(Yomiuri: January 24, 2016 – p. 4)
Prime Minister Shinzo Abe has maintained a wait-and-see attitude with regard to a weekly magazine’s report that Economic Revitalization Minister Akira Amari received illegal political donations. While certain ruling party members worried about the House of Councillors election this summer are calling for Amari’s resignation, Kantei (Prime Minister’s Official Residence) is not keen on replacing him. This is because the fate of Amari, a key political ally of Abe and a major executor of Abenomics policies, may affect the economic situation, which is the Abe administration’s lifeline.
Amari, who has been economic revitalization minister since the second Abe cabinet took off in 2012, has played a leading role in requesting companies to raise wages and cutting the corporate tax rate and contributed to maintaining stock prices, which is one of the factors behind the Abe administration’s stability.
The business sector is also of the opinion that “the achievements made so far would not have been possible without Mr. Amari’s splendid work,” according to Keidanren (Japan Business Federation) Chairman Sadayuki Sakakibara. What happens to Amari is also likely to affect the stock market.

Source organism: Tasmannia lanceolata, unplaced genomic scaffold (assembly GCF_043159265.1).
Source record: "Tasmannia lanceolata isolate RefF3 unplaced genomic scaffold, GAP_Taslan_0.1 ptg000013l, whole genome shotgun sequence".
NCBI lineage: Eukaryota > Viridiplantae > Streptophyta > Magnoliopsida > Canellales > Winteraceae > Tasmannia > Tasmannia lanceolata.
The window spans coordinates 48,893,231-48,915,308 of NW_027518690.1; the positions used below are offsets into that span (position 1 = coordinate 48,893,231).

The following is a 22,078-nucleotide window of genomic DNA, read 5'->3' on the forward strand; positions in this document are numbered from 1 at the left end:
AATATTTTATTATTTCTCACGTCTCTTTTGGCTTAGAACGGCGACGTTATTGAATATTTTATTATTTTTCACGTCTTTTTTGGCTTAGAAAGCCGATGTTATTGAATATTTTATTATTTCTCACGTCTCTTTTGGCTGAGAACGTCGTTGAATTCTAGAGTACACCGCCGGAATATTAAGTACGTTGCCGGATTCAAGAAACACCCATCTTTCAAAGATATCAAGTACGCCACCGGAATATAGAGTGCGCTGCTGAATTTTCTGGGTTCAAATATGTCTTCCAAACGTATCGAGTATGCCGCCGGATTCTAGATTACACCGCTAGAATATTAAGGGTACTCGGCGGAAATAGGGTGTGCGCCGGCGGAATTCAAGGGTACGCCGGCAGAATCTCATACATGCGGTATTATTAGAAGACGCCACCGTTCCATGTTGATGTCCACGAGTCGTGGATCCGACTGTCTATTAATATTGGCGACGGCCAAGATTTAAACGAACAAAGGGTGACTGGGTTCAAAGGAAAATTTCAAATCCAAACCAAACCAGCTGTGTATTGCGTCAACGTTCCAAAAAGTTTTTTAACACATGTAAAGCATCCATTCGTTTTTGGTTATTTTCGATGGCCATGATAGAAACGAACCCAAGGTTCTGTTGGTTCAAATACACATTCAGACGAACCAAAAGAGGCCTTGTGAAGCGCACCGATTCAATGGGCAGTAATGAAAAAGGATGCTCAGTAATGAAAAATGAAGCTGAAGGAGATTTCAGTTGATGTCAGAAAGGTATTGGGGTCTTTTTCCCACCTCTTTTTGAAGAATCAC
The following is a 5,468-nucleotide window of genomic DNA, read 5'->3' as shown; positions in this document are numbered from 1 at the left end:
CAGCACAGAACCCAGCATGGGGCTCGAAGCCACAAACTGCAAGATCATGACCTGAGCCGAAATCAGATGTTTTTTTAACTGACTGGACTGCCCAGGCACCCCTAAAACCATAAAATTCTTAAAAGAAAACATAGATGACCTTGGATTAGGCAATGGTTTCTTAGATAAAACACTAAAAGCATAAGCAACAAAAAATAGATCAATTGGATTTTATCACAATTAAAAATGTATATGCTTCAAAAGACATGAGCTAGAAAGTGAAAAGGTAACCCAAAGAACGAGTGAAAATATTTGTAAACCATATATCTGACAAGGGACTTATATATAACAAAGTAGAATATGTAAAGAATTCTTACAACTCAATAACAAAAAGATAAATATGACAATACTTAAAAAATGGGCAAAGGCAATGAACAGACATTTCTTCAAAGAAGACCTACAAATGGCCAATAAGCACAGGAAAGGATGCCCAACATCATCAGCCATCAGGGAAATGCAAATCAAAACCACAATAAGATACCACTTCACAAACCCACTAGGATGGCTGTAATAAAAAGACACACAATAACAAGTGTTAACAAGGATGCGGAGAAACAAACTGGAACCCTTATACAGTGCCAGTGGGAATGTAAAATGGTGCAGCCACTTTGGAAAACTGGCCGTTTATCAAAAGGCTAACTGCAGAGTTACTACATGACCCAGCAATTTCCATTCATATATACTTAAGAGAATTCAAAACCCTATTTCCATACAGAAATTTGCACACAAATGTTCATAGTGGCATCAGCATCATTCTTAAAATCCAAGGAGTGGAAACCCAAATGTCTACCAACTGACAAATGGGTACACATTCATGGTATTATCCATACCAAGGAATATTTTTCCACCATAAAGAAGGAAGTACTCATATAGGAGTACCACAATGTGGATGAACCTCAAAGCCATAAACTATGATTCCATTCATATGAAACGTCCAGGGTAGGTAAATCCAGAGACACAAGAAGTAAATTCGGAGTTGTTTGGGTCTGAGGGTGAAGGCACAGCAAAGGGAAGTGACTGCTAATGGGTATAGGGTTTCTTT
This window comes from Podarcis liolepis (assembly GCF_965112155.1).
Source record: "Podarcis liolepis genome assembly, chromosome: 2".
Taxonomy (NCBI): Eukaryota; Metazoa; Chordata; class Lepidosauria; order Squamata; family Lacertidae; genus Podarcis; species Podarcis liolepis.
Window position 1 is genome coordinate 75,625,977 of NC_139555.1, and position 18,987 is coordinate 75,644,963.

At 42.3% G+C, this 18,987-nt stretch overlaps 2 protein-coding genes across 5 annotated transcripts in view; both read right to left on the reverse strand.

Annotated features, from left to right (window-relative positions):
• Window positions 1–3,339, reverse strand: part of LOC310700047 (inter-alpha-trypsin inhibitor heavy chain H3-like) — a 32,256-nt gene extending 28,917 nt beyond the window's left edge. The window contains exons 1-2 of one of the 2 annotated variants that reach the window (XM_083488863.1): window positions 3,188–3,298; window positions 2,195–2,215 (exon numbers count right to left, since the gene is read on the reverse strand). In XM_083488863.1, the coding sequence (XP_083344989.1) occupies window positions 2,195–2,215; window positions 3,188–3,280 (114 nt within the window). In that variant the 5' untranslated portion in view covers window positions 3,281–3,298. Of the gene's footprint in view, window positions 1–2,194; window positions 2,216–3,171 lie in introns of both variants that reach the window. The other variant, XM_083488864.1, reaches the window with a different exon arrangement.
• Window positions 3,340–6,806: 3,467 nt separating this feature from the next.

When told that his alleged scandal was one reason behind the wild fluctuations in the stock market at a news conference on Jan. 22, Amari said: “If my (scandal) has something to do with the anxiety (in the market), I must make efforts to clear the allegations as soon as possible.”
While government officials believe that “Mr. Amari’s resignation will affect the driving force for Abenomics from now on,” according to a senior official, they also face the dilemma that negative public opinion on this scandal may destabilize the administration at a whole. Although the government and the ruling parties will decide whether Amari should resign after he releases his report on the scandal in the next few days, it is thought that “whether he keeps his job or not, the road ahead will be bumpy,” according to a government source.
Amari also has close personal relations with Abe. He was minister of economy, trade and industry in the first Abe cabinet of 2006-2007. Amari served as Abe’s campaign manager in the Liberal Democratic Party (LDP) presidential election of 2012 where Abe made his political comeback.
Amari became minister in charge of the TPP in March 2013, but once expressed his desire to resign in November to concentrate on treating his tongue cancer. Abe strongly urged him to stay in his job at that time. A veteran LDP lawmaker says that “the Prime Minister most probably wants to protect Mr. Amari.” (Slightly abridged)